This study aimed to assess differences in WBC, NEUTRO, LY, MO and BA as well as in ratios of various leukocyte subtypes (NLR, dNLR, M/GLR, NMR, MLR, BNR, BLR and BMR) between stable COPD patients and healthy individuals, especially since there are data only about NLR in stable COPD. As no one had compared NLR, dNLR and M/GLR in COPD, we wanted to investigate whether there are any differences between them when concerning FEV1-based disease progression, symptoms severity and association with lung function, dyspnoea or the multicomponent COPD indices BODCAT and DOSE. Moreover, we wanted to evaluate the potential of leukocyte subsets and their various ratios in COPD prediction. Finally, we explored the effects of therapy regimes on leukocyte parameters, as this information is lacking for COPD.

Material and methods


There were 204 participants included in the cross-sectional, case-control study. One hundred and nine of them were COPD patients and 95 of them were age- and sex-matched healthy subjects. All participants agreed to volunteer and signed informed consent for the scientific research that they took part in.

The study was approved by the Ethical Committee of University Hospital Centre Zagreb (Zagreb, Croatia) and by the Ethical Committee for Experimentation of the Faculty of Pharmacy and Biochemistry, University of Zagreb (Zagreb, Croatia).

Participants were recruited during 2017 and 2018 at the Clinical Department for Lung Diseases Jordanovac, University Hospital Centre Zagreb according to the detailed inclusion and exclusion criteria. COPD diagnosis was confirmed by a pulmonology specialist based on anamnesis and clinical examination, current symptoms, and spirometry during the recruitment, while health status of the control group was established based on anamnesis and spirometry analysis. All COPD patients were in a stable phase of the disease with no exacerbations during the last 3 months, without any changes in therapy regime and without infections in the lower respiratory tract. GOLD recommendations [2] suggest that patients with FEV1/FVC < 0.70 should be subdivided into stages as follows: patients with FEV1 ≥ 80% as GOLD 1 (n = 0), with 50% ≤ FEV1 < 80% as GOLD 2 (n = 39), 30% ≤ FEV1 < 50% as GOLD 3 (n = 36), and FEV1 < 30% as GOLD 4 (n = 34). Moreover, COPD patients were grouped based on symptoms severity and exacerbation history in GOLD (GOLD A, n = 14; GOLD B, n = 63; GOLD C, n = 0; GOLD D, n = 32) groups based on the score of the COPD Assessment Test (CAT) that was used for the symptoms assessment. Participants from both groups had to be older than 40 years, could not have any lung diseases (except COPD for COPD patients), could not have any inflammatory diseases, manifest cardiovascular diseases, acute infections, diabetes with severe complications, severe liver diseases, severe kidney insufficiencies, malignant diseases, transplantations and other specific or non-specific ongoing inflammation. In addition, self-reported data about smoking status were collected from both groups. According to smoking history, controls were subdivided into healthy non-smokers (n = 48) and healthy smokers (n = 47), while COPD patients were subdivided into COPD non-smokers (n = 5), COPD former smokers (n = 75) and COPD smokers (n = 29). Chronic obstructive pulmonary disease patients who quit smoking at least 6 months before recruitment to the study were considered former smokers. The mMRC Dyspnoea Scale and CAT questionnaires were completed by COPD patients. Additionally, data about body mass index (BMI) and number of exacerbations in the previous year were collected. BODCAT and DOSE were calculated. BODCAT is a multicomponent COPD index that consists of BMI, airflow obstruction, dyspnoea and CAT score, while DOSE consists of dyspnoea, airflow obstruction, smoking status and number of exacerbations in the previous year [34].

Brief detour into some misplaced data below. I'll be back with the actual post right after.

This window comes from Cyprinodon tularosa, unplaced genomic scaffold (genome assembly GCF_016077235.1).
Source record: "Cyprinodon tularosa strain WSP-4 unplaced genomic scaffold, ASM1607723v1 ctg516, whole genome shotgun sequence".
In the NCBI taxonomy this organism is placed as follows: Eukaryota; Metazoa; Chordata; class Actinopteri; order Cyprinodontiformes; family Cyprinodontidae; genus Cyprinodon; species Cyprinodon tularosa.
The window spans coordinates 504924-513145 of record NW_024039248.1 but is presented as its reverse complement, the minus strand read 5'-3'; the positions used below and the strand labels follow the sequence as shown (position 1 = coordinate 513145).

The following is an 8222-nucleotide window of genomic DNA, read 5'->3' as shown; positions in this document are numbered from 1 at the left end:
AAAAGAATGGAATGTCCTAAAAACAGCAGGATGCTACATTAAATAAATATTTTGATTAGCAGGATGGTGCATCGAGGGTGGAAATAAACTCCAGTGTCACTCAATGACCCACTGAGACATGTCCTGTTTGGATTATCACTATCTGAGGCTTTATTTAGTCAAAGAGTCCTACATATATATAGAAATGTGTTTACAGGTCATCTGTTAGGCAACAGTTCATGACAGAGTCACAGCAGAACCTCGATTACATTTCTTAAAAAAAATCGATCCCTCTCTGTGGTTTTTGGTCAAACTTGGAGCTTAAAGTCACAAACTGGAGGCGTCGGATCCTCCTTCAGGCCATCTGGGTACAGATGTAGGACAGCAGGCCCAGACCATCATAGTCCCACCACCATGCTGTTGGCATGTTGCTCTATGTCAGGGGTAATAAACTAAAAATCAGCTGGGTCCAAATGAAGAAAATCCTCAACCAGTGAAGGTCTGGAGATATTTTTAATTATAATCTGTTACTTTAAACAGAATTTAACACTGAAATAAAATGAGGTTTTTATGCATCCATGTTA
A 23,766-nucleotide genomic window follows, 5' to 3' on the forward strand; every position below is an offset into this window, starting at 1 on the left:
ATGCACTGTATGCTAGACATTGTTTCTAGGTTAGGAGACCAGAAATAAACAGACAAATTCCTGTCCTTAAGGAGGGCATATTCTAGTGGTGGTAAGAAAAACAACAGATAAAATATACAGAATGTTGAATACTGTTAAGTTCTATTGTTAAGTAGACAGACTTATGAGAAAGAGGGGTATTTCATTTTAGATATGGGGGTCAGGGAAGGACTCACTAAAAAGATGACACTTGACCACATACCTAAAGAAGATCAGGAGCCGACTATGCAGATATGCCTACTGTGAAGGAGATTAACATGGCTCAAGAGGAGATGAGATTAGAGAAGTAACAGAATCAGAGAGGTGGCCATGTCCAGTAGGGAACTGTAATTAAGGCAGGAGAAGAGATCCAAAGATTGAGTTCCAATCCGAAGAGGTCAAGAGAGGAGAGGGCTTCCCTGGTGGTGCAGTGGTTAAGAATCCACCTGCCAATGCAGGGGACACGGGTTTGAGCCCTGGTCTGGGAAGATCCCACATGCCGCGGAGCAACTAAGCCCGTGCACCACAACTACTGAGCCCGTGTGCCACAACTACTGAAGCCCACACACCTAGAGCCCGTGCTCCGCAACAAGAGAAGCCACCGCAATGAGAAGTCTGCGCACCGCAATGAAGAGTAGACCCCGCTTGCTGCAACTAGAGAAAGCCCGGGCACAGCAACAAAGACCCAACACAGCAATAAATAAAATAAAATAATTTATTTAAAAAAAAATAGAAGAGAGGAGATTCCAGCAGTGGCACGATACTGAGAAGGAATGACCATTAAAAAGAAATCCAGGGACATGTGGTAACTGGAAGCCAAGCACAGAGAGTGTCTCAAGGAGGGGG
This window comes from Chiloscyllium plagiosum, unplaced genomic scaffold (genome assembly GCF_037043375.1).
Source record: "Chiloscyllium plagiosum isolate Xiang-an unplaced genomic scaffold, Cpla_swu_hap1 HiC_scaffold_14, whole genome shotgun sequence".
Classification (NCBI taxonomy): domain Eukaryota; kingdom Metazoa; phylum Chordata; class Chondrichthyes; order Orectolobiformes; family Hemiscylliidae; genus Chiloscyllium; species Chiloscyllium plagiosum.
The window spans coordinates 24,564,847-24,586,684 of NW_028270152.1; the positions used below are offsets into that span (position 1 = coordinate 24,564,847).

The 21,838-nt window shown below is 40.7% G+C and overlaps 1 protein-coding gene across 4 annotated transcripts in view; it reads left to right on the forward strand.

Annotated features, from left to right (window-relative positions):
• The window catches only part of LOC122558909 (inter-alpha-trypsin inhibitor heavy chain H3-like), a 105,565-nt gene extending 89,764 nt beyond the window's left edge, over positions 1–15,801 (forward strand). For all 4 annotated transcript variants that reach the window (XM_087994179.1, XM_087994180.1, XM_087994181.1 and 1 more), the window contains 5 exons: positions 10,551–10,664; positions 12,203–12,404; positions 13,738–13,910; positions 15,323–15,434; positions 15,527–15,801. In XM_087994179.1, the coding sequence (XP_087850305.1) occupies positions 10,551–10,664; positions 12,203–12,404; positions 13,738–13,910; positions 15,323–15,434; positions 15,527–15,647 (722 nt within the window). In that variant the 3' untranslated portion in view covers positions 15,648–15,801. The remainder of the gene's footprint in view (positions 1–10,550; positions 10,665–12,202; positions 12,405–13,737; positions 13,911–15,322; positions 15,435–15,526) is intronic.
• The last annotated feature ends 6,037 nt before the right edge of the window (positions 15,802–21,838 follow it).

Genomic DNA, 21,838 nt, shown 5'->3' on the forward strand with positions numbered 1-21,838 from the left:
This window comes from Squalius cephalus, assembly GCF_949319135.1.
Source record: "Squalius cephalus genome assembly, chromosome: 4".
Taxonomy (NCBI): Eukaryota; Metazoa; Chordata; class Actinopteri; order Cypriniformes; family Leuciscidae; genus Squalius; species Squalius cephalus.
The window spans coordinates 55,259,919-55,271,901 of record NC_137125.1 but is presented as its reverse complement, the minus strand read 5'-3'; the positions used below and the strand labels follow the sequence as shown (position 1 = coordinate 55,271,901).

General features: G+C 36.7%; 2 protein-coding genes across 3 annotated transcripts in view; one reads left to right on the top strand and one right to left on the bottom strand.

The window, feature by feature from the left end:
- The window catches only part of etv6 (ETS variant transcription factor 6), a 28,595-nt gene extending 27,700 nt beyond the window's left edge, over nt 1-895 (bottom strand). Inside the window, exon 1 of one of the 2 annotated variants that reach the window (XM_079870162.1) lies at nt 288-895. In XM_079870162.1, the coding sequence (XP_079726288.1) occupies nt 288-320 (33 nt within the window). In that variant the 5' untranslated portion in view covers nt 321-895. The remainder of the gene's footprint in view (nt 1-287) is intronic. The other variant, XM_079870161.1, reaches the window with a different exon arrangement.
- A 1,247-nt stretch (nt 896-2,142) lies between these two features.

Measurement of inflammatory markers